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Safety advocates warn of railroad crossing dangers after deadly incident

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In Marion County, residents near a deadly train crossing said they would like to see more safety measures at the site.

This comes after 20-year-old Courtney Griffith of Hannibal died at the railroad crossing off County Road 433 late Saturday night after her car entered the crossing while a train was approaching.

Neighbors and family members told WGEM news off camera that now after the crash, they would like to see lights and/or crossing arms put up.

Officials with Operation Life Saver Missouri said it's an important reminder to stay vigilant at all railroad crossings.

They said trains run any time of the day, any day of the year, and they don't run on specific schedules despite what some people believe.

That's why when coming up to any crossing they said it's critical to slow down, look both ways, and listen incredibly carefully regardless of the circumstances.

"Any time is train time, be alert at those crossings, no matter what time of day it is, no matter how times a day or how many times a week you cross that crossing, always be alert and aware that train traffic might be approaching, and if you see those tracks, think there might be a train coming," said Missouri Operation Life Saver Executive Director Jim Hull.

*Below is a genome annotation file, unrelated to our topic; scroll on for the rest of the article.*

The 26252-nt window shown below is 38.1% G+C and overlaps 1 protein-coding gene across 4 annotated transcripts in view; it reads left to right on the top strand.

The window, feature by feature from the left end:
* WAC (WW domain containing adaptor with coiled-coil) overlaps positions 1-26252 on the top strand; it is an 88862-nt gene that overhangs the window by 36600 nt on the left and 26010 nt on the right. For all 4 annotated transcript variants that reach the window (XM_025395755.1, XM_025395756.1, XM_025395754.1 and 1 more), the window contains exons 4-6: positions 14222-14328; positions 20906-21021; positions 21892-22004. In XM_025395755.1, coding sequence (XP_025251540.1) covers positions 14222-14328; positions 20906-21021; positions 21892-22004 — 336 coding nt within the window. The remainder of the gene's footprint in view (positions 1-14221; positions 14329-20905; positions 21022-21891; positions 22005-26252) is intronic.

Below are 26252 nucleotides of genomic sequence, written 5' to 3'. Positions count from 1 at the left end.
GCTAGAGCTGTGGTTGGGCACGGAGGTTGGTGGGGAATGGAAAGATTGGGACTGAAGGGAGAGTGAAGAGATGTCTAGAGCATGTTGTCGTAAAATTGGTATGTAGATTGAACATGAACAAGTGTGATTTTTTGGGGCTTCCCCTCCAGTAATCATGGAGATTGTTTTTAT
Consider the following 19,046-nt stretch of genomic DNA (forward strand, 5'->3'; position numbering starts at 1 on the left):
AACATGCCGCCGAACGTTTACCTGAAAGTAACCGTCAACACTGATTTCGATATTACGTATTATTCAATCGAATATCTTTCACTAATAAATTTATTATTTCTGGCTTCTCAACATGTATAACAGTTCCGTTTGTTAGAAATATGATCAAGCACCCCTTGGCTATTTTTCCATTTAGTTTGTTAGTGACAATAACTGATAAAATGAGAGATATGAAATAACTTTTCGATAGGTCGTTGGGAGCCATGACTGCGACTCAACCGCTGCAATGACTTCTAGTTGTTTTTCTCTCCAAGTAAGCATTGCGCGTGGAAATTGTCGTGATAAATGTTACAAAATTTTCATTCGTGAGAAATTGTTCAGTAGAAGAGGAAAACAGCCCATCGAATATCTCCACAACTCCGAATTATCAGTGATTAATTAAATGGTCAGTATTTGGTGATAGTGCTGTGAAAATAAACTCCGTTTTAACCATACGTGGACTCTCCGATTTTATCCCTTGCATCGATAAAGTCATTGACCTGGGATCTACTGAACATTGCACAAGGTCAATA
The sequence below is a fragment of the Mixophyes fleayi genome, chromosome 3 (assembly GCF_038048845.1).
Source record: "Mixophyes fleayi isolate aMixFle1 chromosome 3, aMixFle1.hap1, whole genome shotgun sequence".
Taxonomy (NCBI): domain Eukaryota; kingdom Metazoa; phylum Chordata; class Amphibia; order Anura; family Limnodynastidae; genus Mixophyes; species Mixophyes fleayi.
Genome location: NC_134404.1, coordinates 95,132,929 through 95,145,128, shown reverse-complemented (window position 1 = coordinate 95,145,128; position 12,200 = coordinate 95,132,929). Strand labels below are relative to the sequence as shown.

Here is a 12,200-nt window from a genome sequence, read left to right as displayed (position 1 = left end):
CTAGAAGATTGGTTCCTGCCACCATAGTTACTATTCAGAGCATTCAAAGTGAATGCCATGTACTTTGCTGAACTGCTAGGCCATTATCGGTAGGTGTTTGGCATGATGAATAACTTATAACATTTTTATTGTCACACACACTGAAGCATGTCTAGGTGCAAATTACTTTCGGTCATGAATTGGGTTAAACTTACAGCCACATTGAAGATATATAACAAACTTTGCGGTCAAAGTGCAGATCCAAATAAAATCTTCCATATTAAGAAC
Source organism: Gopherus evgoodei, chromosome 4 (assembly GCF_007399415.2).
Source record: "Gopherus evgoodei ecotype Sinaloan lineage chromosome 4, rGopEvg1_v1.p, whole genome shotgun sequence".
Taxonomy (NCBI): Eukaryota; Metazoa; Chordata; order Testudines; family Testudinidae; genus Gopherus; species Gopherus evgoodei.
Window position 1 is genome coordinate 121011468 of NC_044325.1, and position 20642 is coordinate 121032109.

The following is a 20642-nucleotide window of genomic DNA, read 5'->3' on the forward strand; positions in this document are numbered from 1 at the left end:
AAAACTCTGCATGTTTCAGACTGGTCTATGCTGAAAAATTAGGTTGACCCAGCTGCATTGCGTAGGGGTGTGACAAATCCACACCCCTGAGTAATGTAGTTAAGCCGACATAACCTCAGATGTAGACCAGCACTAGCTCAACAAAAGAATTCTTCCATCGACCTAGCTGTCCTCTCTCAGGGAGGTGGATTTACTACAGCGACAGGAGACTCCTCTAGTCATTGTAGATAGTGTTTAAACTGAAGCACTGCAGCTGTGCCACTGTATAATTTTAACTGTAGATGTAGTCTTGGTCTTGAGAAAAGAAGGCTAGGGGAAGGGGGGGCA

According to Hull trains are significantly quieter than they were in the past due to train tracks being welded together into longer sections rather than being made of many smaller sections.

He said that around 50% of train accidents in Missouri actually happen at crossings where there are crossing arms installed.

Hull said installing more precautions can cost hundreds of thousands of dollars.

He said the organization's mission is to raise public awareness about train crossing safety to try and reduce the number of people hurt to zero.

Frank Healy

Multimedia Journalist at WGEM

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